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US to pull out of UNESCO
The United States on Thursday announced its decision to withdraw from UNESCO (the United Nations Educational, Scientific and Cultural Organisation), accusing the Paris-based UN affiliate of “continuing anti-Israel bias”.
“This decision was not taken lightly, and reflects US concerns with mounting arrears at UNESCO, the need for fundamental reform in the organization, and continuing anti-Israel bias at UNESCO,” State Department spokesperson Heather Nauert said.
The withdrawal, however, takes effect only on December 31, 2018. “The United States will remain a full member of UNESCO until that time,” Nauert said, adding that UNESCO Director-General Irina Bokorova has been notified of the US decision to withdraw and to seek, instead, to establish a permanent observer mission.
Reacting to the decision, Bokova expressed “profound regret”, calling the US move a “loss for multilateralism”. In a statement from Paris, she said:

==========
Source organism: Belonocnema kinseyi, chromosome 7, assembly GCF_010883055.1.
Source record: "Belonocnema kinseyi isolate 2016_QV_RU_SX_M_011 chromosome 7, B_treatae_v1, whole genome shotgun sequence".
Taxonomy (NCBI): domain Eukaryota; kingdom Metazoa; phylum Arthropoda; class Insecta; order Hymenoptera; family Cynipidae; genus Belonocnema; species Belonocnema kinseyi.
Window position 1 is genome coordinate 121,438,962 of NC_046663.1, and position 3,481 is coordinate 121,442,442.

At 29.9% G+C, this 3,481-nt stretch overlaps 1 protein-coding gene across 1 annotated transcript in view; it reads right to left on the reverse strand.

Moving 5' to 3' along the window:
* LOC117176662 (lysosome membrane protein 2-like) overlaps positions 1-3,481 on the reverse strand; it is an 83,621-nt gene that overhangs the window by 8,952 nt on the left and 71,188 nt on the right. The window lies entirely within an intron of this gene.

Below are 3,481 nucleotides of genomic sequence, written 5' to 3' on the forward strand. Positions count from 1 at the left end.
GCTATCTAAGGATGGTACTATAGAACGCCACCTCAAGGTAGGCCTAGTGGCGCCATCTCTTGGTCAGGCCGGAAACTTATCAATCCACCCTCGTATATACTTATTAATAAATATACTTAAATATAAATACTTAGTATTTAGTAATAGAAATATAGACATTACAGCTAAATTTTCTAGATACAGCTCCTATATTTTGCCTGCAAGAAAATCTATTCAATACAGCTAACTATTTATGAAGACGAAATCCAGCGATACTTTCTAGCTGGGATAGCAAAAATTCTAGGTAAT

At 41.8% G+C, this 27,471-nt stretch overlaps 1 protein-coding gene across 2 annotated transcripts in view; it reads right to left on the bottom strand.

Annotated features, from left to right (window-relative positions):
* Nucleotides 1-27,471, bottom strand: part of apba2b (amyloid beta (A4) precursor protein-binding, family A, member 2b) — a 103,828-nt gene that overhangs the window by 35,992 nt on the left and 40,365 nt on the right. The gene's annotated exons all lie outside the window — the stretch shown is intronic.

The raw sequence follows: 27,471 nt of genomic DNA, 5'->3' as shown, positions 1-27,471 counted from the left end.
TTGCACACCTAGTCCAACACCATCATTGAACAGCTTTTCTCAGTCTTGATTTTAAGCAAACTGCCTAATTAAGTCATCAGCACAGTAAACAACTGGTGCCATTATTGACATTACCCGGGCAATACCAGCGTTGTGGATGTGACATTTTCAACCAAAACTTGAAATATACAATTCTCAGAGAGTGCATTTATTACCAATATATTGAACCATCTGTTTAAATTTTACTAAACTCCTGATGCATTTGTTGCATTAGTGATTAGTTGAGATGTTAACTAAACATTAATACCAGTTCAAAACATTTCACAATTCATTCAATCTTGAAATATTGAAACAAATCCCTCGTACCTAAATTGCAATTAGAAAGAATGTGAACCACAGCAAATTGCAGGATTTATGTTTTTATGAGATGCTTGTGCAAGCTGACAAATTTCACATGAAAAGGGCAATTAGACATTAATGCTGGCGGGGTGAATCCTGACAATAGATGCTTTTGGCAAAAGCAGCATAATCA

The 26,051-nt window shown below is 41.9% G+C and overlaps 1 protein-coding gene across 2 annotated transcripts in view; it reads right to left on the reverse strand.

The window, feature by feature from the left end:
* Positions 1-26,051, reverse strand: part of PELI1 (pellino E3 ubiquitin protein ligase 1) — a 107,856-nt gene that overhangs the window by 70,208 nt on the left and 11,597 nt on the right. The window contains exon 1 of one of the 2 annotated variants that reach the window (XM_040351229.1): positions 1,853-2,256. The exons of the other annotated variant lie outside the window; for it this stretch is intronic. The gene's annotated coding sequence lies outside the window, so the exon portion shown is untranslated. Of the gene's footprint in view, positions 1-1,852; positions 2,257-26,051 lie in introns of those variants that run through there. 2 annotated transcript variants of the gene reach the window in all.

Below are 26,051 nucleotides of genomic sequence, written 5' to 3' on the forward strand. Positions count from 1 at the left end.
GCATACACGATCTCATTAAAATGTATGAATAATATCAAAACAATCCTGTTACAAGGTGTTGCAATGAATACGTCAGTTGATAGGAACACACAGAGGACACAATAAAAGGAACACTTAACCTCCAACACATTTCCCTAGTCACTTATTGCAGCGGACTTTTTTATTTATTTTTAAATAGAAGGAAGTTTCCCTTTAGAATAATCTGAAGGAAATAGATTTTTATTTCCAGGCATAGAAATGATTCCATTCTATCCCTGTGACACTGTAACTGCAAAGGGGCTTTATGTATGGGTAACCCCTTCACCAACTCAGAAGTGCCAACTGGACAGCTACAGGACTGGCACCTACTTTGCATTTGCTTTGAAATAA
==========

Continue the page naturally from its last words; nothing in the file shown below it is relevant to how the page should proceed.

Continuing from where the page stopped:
“Universality is critical to UNESCO’s mission to strengthen international peace and security in the face of hatred and violence, to defend human rights and dignity.”
The US has had strained relations with UNESCO off and on over a long period. Back in 1984, under the Reagan Administration, it first withdrew from the UNESCO, accusing it of pro-Soviet bias. It rejoined only in 2002 under the Bush Administration.
Renewed differences arose in 2011, when the Obama Administration cut off funding in protest over UNESCO’s action of admitting Palestine as a ful member. With the termination of financial contributions, the US lost its vote in the organization in 2013.
While notifying its decision, the US has indicated to the Director-General its “desire to remain engaged with UNESCO as a non-member observer state in order to contribute US views, perspectives and expertise on some of the important issues undertaken by the organization, including the protection of world heritage, advocating for press freedoms, and promoting scientific collaboration and education”.
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